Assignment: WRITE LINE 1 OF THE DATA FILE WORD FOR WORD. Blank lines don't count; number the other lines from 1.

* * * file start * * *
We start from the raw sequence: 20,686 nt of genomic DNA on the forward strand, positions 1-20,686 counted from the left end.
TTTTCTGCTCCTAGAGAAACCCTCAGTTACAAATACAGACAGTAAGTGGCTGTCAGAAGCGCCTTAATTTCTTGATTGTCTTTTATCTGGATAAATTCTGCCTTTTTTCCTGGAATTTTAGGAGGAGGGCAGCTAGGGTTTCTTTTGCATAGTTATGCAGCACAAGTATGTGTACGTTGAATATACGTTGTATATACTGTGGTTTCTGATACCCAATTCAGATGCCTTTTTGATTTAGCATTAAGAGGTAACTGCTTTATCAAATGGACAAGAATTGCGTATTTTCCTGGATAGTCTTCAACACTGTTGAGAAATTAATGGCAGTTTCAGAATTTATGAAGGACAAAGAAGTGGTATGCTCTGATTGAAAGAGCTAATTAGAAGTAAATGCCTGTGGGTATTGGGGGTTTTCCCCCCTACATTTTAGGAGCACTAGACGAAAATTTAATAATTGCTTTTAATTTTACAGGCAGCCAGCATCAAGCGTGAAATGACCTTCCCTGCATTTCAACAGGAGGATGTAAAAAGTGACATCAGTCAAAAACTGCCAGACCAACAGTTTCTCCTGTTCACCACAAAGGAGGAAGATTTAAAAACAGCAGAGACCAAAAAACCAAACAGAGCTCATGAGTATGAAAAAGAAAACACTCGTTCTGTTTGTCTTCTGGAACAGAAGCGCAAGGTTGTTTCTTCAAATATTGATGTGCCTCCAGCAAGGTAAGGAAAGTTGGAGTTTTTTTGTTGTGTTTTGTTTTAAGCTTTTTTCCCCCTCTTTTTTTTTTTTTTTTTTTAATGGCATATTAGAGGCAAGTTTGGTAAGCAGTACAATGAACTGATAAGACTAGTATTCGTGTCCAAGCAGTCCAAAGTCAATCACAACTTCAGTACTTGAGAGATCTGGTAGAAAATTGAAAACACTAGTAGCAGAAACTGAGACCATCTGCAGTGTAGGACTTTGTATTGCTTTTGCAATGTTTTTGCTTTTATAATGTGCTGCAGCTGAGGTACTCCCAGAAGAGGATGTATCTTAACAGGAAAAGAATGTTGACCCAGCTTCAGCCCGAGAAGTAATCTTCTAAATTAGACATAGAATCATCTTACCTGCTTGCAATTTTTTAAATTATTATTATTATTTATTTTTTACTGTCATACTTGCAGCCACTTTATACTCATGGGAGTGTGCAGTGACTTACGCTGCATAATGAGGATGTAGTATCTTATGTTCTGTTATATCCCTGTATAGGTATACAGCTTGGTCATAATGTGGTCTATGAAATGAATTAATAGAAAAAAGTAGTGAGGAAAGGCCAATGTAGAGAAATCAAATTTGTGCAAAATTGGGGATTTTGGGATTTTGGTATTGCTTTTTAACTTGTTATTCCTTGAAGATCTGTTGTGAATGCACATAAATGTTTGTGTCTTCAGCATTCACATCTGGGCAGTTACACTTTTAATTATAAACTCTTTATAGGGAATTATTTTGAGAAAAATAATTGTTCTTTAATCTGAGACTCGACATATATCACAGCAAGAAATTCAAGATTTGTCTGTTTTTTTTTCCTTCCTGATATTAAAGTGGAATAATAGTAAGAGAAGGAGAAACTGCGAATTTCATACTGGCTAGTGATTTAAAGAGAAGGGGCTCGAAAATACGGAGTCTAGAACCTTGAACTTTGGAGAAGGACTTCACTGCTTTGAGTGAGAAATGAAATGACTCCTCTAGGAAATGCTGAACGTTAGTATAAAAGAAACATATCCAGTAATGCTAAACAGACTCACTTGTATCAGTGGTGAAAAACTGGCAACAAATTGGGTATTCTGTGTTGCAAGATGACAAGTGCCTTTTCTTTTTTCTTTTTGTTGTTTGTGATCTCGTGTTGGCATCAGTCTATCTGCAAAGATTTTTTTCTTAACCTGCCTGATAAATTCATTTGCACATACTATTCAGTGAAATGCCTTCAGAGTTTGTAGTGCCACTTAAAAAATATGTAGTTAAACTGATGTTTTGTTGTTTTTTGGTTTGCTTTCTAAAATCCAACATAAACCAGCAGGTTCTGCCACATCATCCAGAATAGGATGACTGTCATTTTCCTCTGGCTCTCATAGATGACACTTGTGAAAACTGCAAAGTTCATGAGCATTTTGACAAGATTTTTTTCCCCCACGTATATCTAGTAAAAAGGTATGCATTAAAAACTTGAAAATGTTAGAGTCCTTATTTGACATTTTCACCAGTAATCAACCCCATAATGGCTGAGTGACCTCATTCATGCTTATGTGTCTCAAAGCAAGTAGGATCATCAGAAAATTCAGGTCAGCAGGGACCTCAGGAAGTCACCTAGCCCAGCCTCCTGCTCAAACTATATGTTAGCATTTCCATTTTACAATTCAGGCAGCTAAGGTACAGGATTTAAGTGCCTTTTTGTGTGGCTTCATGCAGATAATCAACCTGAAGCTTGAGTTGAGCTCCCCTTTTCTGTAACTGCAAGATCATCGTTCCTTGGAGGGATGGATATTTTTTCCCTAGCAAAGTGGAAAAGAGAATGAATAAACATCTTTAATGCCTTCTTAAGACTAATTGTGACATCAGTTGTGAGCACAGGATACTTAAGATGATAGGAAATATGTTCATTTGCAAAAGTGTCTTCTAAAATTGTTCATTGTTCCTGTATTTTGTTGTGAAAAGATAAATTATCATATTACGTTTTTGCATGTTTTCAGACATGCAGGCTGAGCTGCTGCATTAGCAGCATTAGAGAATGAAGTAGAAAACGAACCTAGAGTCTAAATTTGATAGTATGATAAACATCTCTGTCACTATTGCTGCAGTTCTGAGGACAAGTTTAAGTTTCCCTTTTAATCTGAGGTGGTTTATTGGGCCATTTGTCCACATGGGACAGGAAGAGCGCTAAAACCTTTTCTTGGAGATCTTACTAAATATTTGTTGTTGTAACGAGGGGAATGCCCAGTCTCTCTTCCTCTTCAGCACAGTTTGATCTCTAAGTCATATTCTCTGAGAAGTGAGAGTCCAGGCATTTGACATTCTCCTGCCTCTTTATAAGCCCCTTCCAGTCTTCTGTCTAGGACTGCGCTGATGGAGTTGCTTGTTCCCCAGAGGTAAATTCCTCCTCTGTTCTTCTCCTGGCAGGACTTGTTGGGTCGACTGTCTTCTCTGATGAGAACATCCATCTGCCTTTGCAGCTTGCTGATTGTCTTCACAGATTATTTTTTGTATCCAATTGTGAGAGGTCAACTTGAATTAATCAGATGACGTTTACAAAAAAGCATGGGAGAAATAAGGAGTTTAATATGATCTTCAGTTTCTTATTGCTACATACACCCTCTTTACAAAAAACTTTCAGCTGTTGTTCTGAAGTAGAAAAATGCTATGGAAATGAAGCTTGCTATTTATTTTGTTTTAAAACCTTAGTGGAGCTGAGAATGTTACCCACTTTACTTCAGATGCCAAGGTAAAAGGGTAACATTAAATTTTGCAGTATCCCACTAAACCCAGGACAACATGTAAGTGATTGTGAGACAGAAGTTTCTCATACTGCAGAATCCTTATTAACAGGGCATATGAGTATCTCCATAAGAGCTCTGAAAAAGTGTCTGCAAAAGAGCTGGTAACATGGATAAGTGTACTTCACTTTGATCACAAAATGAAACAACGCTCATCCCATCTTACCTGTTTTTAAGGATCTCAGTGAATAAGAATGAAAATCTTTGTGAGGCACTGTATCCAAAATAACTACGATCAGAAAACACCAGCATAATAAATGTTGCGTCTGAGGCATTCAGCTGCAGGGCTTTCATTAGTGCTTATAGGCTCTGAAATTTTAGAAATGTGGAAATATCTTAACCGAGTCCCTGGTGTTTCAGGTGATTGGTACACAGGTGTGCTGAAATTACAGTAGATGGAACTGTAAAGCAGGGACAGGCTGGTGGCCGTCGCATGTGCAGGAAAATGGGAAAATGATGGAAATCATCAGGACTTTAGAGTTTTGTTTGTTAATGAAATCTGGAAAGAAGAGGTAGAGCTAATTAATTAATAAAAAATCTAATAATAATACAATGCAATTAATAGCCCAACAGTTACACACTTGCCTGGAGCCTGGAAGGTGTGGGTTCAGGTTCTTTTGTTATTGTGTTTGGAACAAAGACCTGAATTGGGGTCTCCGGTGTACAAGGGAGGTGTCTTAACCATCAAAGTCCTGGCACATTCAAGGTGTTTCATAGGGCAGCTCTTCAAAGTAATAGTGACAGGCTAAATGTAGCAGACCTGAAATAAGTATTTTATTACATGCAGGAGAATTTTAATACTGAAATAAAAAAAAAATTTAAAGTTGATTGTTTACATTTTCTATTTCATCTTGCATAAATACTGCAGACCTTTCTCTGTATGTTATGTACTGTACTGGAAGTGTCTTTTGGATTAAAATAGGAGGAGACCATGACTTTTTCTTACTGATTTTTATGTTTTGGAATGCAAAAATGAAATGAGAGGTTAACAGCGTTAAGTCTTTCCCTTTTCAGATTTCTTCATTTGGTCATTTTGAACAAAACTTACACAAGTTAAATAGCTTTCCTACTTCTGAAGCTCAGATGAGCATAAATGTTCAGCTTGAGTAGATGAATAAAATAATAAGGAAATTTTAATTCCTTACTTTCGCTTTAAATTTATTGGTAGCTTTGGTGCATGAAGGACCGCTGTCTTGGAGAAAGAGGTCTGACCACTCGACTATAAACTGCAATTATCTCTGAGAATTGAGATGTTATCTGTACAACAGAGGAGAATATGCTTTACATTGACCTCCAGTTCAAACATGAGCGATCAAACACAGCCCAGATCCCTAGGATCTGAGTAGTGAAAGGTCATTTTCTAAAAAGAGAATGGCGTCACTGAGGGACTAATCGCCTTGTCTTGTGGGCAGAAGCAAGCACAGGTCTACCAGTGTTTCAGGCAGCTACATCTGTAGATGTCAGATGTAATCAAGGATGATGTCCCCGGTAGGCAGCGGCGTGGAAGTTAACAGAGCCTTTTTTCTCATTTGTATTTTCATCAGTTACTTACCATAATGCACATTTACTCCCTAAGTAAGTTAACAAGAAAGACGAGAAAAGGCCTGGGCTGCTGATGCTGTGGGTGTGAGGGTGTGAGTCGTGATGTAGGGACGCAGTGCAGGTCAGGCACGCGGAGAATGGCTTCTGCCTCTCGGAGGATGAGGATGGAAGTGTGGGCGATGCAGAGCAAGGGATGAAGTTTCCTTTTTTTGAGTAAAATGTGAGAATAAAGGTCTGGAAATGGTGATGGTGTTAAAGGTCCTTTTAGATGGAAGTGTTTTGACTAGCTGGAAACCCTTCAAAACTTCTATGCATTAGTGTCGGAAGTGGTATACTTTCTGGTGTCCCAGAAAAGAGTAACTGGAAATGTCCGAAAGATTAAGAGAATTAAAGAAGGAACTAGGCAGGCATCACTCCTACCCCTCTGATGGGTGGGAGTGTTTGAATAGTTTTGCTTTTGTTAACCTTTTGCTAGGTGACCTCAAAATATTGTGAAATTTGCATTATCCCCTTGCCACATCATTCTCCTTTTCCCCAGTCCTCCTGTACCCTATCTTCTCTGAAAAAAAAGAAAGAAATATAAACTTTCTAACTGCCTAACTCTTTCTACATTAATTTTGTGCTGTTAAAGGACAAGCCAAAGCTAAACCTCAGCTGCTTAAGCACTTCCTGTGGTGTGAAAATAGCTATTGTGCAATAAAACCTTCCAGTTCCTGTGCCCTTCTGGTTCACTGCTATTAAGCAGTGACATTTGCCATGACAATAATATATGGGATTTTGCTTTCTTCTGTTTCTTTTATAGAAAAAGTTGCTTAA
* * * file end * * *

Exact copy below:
We start from the raw sequence: 20,686 nt of genomic DNA on the forward strand, positions 1-20,686 counted from the left end.